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Mythic paradigms and the Platonic life: Becoming a Bacchus in Damascius’ Philosophical History

Miles, G ORCID: 0000-0003-3149-3963 2018 , 'Mythic paradigms and the Platonic life: Becoming a Bacchus in Damascius’ Philosophical History' , Journal of Hellenic Studies, vol. 138 , pp. 55-66 , doi: 10.1017/S0075426918000046.

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Abstract

The fragmentary biographical work by Damascius, known as either the Life of Isidore or Philosophical History, appears to have begun with the myths of the dismemberment of Osiris and Dionysus. These programmatic allusions establish an important theme in the text that followed: ‘becoming a Bacchus’. This, as is clear from Damascius’ Phaedo Commentary, refers to the process of unifying and liberating oneself from the body at the ‘cathartic’ stage in the Neoplatonic scale of virtues. The acquisition of likeness to this specific deity is, therefore, a vital though far from final stage in the progression towards the ultimate goal of late antique Platonic philosophy: ‘becoming like god as far as possible’.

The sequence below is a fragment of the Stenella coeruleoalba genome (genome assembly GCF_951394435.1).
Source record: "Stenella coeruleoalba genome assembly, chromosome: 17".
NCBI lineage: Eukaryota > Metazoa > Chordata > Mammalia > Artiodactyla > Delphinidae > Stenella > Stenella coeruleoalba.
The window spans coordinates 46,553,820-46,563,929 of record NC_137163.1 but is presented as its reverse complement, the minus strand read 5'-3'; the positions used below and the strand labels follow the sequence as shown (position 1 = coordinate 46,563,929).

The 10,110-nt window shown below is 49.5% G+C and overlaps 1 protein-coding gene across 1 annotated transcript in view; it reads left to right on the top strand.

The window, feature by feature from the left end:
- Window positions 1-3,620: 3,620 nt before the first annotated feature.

Item Type: Article
Authors/Creators:Miles, G
Keywords: myth, Bacchus, Damascius, biography, Philosophical History, Life of Isidore, Dionysus
Journal or Publication Title: Journal of Hellenic Studies
Publisher: Soc Promotion Hellenic Stud
ISSN: 0075-4269
DOI / ID Number: 10.1017/S0075426918000046
Copyright Information:

Copyright 2018 The Society for the Promotion of Hellenic Studies

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